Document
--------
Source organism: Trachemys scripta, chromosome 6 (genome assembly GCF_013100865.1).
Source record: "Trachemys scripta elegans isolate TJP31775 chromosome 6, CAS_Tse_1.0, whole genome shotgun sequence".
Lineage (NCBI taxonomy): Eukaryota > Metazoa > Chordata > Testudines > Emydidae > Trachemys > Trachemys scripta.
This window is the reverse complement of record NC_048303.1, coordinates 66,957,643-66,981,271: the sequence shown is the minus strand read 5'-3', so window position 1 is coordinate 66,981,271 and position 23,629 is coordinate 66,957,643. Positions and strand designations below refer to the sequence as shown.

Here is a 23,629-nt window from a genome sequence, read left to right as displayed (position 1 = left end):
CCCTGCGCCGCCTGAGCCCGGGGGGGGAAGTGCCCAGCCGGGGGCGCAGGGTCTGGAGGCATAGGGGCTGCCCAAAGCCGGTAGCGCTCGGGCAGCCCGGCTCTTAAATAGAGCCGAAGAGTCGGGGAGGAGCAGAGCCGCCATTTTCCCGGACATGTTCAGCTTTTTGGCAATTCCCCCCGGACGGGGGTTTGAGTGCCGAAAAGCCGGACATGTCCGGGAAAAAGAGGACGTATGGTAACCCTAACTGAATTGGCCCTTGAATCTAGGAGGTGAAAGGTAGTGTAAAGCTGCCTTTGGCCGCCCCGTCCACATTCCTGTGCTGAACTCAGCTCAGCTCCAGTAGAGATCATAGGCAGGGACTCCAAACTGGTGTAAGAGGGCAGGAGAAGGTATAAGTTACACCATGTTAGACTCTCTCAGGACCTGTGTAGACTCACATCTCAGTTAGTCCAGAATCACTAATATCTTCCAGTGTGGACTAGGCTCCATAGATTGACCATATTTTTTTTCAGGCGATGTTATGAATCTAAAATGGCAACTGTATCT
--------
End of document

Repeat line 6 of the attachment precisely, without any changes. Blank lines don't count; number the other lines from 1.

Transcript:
CCCTGCGCCGCCTGAGCCCGGGGGGGGAAGTGCCCAGCCGGGGGCGCAGGGTCTGGAGGCATAGGGGCTGCCCAAAGCCGGTAGCGCTCGGGCAGCCCGGCTCTTAAATAGAGCCGAAGAGTCGGGGAGGAGCAGAGCCGCCATTTTCCCGGACATGTTCAGCTTTTTGGCAATTCCCCCCGGACGGGGGTTTGAGTGCCGAAAAGCCGGACATGTCCGGGAAAAAGAGGACGTATGGTAACCCTAACTGAATTGGCCCTTGAATCTAGGAGGTGAAAGGTAGTGTAAAGCTGCCTTTGGCCGCCCCGTCCACATTCCTGTGCTGAACTCAGCTCAGCTCCAGTAGAGATCATAGGCAGGGACTCCAAACTGGTGTAAGAGGGCAGGAGAAGGTATAAGTTACACCATGTTAGACTCTCTCAGGACCTGTGTAGACTCACATCTCAGTTAGTCCAGAATCACTAATATCTTCCAGTGTGGACTAGGCTCCATAGATTGACCATATTTTTTTTCAGGCGATGTTATGAATCTAAAATGGCAACTGTATCT